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One of my standard behaviors for pagination within my CMSs is to show an alphabetic quickbar when sorting by an alpha column. For example, if the results are being sorted by Last Name, under the pagination I output a series of links, A to Z, to take you directly to the page for a particular first character.

Example:

Currently I'm doing this by getting all the results for that column, sorted alphabetically, and then looping through them all in PHP and recording what page the record appears on. This works fine when you're only dealing with a few hundred results, but I'm now working on a project that could potentially have several hundred thousand rows and it simply isn't a viable option.

Is there a more efficient method to produce this kind of index? Note that it also needs to handle more than just A-Z, since rows may begin with numbers or punctuation.

Edit for clarification: I'm not looking for a simple list of all the first characters, that's easy. I need to calculate what page of the total results the field starting with that character would be on. So say we're looking for someone named Walter, and I have 1000 rows, I need to know where in that 1-1000 range the W's start at.

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up vote 8 down vote accepted

I presume it's a varchar field, so have you considered the following:

SELECT DISTINCT SUBSTRING(lastname FROM 1 FOR 1) FROM mytable;

This will get you a distinct list of the first letters of the last name.

You can also use UPPER() to ensure you just get upper case characters. LEFT() will also achieve something similar, so you should experiment to see which performs quickest on your dataset.

Edit: If you also want counts:

SELECT DISTINCT SUBSTRING(lastname FROM 1 FOR 1) AS firstletter, COUNT(*) AS counter FROM mytable GROUP BY firstletter;

No need to do a second query for each letter.

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Question updated to more clear. I need more than just a list of all the first characters. – ChiperSoft Jul 5 '11 at 20:44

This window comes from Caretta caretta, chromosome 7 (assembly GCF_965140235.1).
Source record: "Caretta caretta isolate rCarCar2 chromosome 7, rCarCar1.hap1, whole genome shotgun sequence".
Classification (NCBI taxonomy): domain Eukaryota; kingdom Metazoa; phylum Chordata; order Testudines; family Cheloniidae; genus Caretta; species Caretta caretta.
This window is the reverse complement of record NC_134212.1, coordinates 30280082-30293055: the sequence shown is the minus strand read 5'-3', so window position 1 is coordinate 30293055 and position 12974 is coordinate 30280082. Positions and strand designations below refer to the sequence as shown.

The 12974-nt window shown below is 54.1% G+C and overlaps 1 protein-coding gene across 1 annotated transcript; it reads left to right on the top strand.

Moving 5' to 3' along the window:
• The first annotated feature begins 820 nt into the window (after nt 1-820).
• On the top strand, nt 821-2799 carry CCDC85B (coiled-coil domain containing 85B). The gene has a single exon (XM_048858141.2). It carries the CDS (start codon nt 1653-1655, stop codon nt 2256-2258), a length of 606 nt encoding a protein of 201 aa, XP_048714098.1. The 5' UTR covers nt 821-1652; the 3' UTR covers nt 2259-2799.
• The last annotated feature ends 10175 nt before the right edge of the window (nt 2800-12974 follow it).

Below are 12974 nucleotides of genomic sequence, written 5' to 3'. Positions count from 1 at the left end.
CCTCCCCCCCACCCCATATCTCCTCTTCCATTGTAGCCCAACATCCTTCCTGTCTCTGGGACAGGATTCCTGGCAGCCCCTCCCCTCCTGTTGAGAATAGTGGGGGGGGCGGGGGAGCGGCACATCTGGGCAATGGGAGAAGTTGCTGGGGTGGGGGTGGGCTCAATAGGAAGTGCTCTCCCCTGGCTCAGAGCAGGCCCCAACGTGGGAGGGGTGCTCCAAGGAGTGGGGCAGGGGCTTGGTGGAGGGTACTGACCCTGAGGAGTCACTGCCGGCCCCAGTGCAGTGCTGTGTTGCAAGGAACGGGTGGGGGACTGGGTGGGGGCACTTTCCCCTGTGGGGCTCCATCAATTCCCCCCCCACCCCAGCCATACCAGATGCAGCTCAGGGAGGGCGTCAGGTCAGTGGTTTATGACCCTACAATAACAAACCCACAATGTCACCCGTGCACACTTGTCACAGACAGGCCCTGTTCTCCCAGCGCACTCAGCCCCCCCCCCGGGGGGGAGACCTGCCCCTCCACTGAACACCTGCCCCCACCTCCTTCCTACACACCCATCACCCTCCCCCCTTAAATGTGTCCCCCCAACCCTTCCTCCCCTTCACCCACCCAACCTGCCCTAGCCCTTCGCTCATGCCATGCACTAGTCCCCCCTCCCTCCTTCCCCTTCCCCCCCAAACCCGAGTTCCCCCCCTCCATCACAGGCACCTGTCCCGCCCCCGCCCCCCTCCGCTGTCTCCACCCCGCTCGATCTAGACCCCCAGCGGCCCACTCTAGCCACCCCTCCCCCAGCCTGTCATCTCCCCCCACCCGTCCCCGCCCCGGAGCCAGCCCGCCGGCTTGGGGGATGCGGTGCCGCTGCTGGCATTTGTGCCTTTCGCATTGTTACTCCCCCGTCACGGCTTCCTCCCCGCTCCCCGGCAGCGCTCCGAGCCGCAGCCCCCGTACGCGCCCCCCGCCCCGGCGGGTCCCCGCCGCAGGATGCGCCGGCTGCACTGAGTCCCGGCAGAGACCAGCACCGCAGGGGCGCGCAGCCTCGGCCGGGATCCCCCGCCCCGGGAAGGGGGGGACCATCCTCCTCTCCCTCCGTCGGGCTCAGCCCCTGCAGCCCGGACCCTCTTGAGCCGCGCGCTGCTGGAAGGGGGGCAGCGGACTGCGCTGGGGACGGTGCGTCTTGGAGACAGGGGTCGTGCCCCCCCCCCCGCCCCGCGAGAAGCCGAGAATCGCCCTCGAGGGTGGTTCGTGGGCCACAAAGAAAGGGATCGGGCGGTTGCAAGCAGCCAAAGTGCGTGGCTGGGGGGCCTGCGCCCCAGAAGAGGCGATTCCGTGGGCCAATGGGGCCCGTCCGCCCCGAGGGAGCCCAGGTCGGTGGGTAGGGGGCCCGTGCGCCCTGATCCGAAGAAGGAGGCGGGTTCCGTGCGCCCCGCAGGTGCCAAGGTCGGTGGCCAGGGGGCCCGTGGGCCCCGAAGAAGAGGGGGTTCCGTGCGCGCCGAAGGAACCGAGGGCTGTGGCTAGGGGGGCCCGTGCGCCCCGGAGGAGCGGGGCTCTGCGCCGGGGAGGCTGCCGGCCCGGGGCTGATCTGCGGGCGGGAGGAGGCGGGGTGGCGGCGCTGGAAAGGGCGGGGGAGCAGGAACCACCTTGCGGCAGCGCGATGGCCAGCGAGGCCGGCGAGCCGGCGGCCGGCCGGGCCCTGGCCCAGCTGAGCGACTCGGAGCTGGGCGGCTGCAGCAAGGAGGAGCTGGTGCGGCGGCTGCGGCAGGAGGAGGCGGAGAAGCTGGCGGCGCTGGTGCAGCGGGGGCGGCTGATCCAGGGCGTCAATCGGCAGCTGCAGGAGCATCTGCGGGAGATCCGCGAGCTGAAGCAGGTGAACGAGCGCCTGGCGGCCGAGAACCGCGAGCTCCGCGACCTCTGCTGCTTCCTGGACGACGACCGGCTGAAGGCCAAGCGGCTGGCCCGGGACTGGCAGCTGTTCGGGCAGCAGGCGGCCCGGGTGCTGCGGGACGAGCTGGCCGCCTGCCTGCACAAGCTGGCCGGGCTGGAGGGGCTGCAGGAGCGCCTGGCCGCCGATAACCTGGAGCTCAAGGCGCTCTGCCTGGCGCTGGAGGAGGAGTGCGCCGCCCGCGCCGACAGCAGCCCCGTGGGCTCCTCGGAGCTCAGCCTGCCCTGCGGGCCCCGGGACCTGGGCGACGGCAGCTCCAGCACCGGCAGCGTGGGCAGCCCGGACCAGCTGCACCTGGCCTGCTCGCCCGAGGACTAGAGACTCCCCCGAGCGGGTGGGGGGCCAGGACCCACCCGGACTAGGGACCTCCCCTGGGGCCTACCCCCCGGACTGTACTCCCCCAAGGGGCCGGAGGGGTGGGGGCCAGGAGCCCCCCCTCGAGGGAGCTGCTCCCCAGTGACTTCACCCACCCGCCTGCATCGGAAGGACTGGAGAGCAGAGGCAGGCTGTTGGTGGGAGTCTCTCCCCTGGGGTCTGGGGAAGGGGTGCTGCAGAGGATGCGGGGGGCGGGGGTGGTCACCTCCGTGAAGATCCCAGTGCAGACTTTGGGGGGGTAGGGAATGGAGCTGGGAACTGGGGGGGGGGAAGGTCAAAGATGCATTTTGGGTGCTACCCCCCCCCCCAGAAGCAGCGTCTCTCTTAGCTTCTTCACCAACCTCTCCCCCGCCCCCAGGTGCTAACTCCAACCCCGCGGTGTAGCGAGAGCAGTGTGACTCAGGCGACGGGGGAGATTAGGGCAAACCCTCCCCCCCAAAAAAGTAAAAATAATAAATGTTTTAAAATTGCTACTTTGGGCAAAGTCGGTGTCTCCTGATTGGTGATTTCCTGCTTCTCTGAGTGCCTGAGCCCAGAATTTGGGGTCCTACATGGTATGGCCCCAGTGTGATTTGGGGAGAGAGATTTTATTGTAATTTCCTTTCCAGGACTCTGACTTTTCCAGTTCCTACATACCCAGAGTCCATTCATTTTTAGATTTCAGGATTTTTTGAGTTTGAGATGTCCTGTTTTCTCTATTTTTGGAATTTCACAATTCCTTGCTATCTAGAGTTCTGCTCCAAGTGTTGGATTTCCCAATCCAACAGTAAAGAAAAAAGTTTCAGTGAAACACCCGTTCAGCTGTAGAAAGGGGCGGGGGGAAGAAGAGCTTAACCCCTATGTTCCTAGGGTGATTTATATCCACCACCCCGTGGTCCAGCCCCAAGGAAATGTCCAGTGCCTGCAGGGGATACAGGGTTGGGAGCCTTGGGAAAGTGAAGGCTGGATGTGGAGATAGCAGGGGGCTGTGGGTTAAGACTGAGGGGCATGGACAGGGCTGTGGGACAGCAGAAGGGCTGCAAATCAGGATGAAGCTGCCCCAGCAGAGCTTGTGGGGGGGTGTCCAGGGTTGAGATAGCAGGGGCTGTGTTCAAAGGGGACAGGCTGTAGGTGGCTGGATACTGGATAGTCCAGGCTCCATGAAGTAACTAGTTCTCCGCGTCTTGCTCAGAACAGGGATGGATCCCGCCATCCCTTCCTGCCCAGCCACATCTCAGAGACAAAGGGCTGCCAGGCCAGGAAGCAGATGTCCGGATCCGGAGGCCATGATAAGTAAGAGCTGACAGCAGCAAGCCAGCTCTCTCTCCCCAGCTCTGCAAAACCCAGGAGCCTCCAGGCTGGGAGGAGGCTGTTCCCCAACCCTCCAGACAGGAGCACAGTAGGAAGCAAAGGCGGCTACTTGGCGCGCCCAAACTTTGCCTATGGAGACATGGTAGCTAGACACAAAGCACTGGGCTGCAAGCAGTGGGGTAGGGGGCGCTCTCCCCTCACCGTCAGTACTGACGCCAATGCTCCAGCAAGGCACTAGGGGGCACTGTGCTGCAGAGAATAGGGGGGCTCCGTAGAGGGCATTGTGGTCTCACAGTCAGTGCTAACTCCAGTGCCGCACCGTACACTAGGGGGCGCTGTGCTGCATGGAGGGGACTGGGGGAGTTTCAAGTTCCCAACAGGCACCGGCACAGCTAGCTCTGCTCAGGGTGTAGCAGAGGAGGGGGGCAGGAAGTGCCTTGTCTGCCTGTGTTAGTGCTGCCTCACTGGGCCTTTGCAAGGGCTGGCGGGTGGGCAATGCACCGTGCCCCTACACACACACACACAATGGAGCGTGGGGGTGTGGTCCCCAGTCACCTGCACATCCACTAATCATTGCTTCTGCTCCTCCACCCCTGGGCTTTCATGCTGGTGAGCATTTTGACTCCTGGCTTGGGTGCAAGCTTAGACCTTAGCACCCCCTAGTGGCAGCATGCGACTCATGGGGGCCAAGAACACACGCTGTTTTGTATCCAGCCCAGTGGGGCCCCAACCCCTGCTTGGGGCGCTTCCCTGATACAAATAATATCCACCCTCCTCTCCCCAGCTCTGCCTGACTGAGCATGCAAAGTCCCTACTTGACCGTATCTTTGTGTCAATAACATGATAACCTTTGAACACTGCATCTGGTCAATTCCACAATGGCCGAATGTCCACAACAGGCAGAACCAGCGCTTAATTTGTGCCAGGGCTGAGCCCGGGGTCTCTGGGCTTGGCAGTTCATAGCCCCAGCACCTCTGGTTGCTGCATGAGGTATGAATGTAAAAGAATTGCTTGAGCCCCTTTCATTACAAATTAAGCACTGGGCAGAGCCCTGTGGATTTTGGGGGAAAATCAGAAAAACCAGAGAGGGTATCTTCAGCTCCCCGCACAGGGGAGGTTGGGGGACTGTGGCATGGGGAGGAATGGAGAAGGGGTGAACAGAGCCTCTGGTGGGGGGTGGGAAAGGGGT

Post-edit: Hmm, counts, that could work. Use the count of each character to find the page it would be on. – ChiperSoft Jul 5 '11 at 20:45
    
This works perfectly. Looping through the results and summing up the total for all entries before gives me exactly the result I was looking for. Thank you! – ChiperSoft Jul 5 '11 at 20:53
    
Good stuff, glad to help :) – majelbstoat Jul 5 '11 at 21:15
$sql = "SELECT left(name, 1) AS firstchar FROM mytable ORDER BY name";

$result = mysql_query($sql) or die(mysql_error());

$letters = array();
$row = 0;
while($row = mysql_fetch_assoc($result)) {
    $row++;
    if (!isset($letters[$row['firstchar']])) {
        $letters[$row['firstchar']] = $row;
    }
}

This would give you an array keyed by the first letters, and the row number they first appeared on for the value:

a => 1,
b => 50,
c => 51,

etc...

There's probably some way of doing it purely in SQL, but MySQL itself doesn't have any 'row number' support built in, so it'd be a highly ugly query.

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This is the way I was doing it before, but this falls apart when the query returns several hundred thousand results. That's simply too much processing for every page request. – ChiperSoft Jul 5 '11 at 21:07

Just like on standrd pagination is just a matter of fetching and ordering - simply add WHERE with A% (dont forget to create index on this column)

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<?php
$result1 = mysql_query("SELECT LEFT(name, 1) AS fl FROM comics GROUP BY fl");
while ($row = mysql_fetch_array($result1))
{
$result11 = mysql_query("SELECT * FROM comics WHERE name LIKE '".$row['fl']."%'");
$countresult11 = mysql_num_rows($result11);
?>
<a href="?sort=<?php echo $row['fl']; ?>" title="<?php echo $countresult11; ?> Comics"><?php echo $row['fl']; ?></a>&nbsp;    
<?php } ?>

might be kinda what you are looking for if you replace my variables/table names with yours.

that will check the table, pull the first letter from each, group by that letter and output it as

1 3 7 9 A B R W X Y Z

depending on what you have in the table

share|improve this answer
    
Thank you, but that's not quite what I'm looking for. I've updated the question to be more clear. – ChiperSoft Jul 5 '11 at 20:42

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